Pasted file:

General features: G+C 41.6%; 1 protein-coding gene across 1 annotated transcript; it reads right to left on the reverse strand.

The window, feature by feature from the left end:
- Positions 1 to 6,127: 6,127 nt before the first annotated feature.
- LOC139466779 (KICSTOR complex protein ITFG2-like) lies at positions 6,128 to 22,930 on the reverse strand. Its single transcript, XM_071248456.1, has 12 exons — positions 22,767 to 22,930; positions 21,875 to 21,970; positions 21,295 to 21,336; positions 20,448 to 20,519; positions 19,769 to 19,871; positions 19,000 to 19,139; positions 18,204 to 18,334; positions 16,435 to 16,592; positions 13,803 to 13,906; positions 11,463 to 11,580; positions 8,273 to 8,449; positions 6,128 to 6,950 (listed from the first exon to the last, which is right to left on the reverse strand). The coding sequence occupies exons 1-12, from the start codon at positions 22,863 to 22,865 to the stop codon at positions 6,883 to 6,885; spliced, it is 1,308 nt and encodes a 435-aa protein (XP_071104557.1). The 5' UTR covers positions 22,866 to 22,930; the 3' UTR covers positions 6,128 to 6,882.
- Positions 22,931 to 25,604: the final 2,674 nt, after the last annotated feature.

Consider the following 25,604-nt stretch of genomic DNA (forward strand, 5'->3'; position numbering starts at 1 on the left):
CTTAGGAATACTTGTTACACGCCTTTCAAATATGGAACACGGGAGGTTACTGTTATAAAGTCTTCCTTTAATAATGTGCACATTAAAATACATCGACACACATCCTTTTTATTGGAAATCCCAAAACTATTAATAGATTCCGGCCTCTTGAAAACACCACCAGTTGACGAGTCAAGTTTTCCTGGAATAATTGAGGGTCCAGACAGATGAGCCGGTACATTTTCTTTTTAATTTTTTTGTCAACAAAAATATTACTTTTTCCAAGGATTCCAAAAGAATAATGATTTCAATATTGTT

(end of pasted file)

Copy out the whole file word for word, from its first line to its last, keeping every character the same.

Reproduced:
General features: G+C 41.6%; 1 protein-coding gene across 1 annotated transcript; it reads right to left on the reverse strand.

The window, feature by feature from the left end:
- Positions 1 to 6,127: 6,127 nt before the first annotated feature.
- LOC139466779 (KICSTOR complex protein ITFG2-like) lies at positions 6,128 to 22,930 on the reverse strand. Its single transcript, XM_071248456.1, has 12 exons — positions 22,767 to 22,930; positions 21,875 to 21,970; positions 21,295 to 21,336; positions 20,448 to 20,519; positions 19,769 to 19,871; positions 19,000 to 19,139; positions 18,204 to 18,334; positions 16,435 to 16,592; positions 13,803 to 13,906; positions 11,463 to 11,580; positions 8,273 to 8,449; positions 6,128 to 6,950 (listed from the first exon to the last, which is right to left on the reverse strand). The coding sequence occupies exons 1-12, from the start codon at positions 22,863 to 22,865 to the stop codon at positions 6,883 to 6,885; spliced, it is 1,308 nt and encodes a 435-aa protein (XP_071104557.1). The 5' UTR covers positions 22,866 to 22,930; the 3' UTR covers positions 6,128 to 6,882.
- Positions 22,931 to 25,604: the final 2,674 nt, after the last annotated feature.

Consider the following 25,604-nt stretch of genomic DNA (forward strand, 5'->3'; position numbering starts at 1 on the left):
CTTAGGAATACTTGTTACACGCCTTTCAAATATGGAACACGGGAGGTTACTGTTATAAAGTCTTCCTTTAATAATGTGCACATTAAAATACATCGACACACATCCTTTTTATTGGAAATCCCAAAACTATTAATAGATTCCGGCCTCTTGAAAACACCACCAGTTGACGAGTCAAGTTTTCCTGGAATAATTGAGGGTCCAGACAGATGAGCCGGTACATTTTCTTTTTAATTTTTTTGTCAACAAAAATATTACTTTTTCCAAGGATTCCAAAAGAATAATGATTTCAATATTGTT